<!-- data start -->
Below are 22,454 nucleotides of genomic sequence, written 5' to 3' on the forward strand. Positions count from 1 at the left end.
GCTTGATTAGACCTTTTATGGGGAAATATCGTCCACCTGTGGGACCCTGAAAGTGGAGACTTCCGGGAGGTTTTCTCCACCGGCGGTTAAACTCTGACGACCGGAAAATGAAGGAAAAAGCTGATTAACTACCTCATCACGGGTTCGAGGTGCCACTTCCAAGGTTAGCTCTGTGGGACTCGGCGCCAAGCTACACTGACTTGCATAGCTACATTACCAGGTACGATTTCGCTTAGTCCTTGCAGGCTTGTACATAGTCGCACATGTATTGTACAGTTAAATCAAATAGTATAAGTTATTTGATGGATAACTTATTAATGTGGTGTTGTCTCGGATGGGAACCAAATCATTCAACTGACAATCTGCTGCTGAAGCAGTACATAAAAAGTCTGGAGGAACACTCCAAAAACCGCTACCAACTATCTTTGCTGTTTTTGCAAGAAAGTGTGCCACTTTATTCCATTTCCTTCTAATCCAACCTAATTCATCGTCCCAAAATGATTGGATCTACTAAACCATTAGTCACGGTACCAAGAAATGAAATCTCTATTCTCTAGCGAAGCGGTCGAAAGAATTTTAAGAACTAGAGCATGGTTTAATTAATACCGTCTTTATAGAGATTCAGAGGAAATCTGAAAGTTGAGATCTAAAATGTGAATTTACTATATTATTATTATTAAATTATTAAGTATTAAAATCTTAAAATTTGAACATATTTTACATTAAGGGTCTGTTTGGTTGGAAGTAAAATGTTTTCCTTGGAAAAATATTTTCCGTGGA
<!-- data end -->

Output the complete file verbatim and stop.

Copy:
Below are 22,454 nucleotides of genomic sequence, written 5' to 3' on the forward strand. Positions count from 1 at the left end.
GCTTGATTAGACCTTTTATGGGGAAATATCGTCCACCTGTGGGACCCTGAAAGTGGAGACTTCCGGGAGGTTTTCTCCACCGGCGGTTAAACTCTGACGACCGGAAAATGAAGGAAAAAGCTGATTAACTACCTCATCACGGGTTCGAGGTGCCACTTCCAAGGTTAGCTCTGTGGGACTCGGCGCCAAGCTACACTGACTTGCATAGCTACATTACCAGGTACGATTTCGCTTAGTCCTTGCAGGCTTGTACATAGTCGCACATGTATTGTACAGTTAAATCAAATAGTATAAGTTATTTGATGGATAACTTATTAATGTGGTGTTGTCTCGGATGGGAACCAAATCATTCAACTGACAATCTGCTGCTGAAGCAGTACATAAAAAGTCTGGAGGAACACTCCAAAAACCGCTACCAACTATCTTTGCTGTTTTTGCAAGAAAGTGTGCCACTTTATTCCATTTCCTTCTAATCCAACCTAATTCATCGTCCCAAAATGATTGGATCTACTAAACCATTAGTCACGGTACCAAGAAATGAAATCTCTATTCTCTAGCGAAGCGGTCGAAAGAATTTTAAGAACTAGAGCATGGTTTAATTAATACCGTCTTTATAGAGATTCAGAGGAAATCTGAAAGTTGAGATCTAAAATGTGAATTTACTATATTATTATTATTAAATTATTAAGTATTAAAATCTTAAAATTTGAACATATTTTACATTAAGGGTCTGTTTGGTTGGAAGTAAAATGTTTTCCTTGGAAAAATATTTTCCGTGGA